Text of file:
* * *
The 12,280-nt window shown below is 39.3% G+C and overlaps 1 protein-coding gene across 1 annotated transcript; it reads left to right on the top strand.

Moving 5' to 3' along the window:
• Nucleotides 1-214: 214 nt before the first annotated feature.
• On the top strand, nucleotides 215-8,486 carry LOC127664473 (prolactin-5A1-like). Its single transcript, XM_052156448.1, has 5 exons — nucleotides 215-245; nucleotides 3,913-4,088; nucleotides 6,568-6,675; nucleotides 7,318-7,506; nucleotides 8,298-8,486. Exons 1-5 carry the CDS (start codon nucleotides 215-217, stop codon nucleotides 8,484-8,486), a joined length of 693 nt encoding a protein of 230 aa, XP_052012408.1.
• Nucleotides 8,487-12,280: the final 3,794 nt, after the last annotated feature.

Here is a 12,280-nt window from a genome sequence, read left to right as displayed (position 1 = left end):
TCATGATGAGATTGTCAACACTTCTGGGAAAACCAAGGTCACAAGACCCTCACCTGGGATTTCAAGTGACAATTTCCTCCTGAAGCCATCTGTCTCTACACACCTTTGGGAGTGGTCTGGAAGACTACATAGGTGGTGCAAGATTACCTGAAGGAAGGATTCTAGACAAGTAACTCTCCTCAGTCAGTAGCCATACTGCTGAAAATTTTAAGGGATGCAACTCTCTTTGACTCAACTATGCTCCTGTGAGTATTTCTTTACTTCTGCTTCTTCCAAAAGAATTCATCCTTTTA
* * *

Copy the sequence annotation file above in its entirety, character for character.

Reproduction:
The 12,280-nt window shown below is 39.3% G+C and overlaps 1 protein-coding gene across 1 annotated transcript; it reads left to right on the top strand.

Moving 5' to 3' along the window:
• Nucleotides 1-214: 214 nt before the first annotated feature.
• On the top strand, nucleotides 215-8,486 carry LOC127664473 (prolactin-5A1-like). Its single transcript, XM_052156448.1, has 5 exons — nucleotides 215-245; nucleotides 3,913-4,088; nucleotides 6,568-6,675; nucleotides 7,318-7,506; nucleotides 8,298-8,486. Exons 1-5 carry the CDS (start codon nucleotides 215-217, stop codon nucleotides 8,484-8,486), a joined length of 693 nt encoding a protein of 230 aa, XP_052012408.1.
• Nucleotides 8,487-12,280: the final 3,794 nt, after the last annotated feature.

Here is a 12,280-nt window from a genome sequence, read left to right as displayed (position 1 = left end):
TCATGATGAGATTGTCAACACTTCTGGGAAAACCAAGGTCACAAGACCCTCACCTGGGATTTCAAGTGACAATTTCCTCCTGAAGCCATCTGTCTCTACACACCTTTGGGAGTGGTCTGGAAGACTACATAGGTGGTGCAAGATTACCTGAAGGAAGGATTCTAGACAAGTAACTCTCCTCAGTCAGTAGCCATACTGCTGAAAATTTTAAGGGATGCAACTCTCTTTGACTCAACTATGCTCCTGTGAGTATTTCTTTACTTCTGCTTCTTCCAAAAGAATTCATCCTTTTA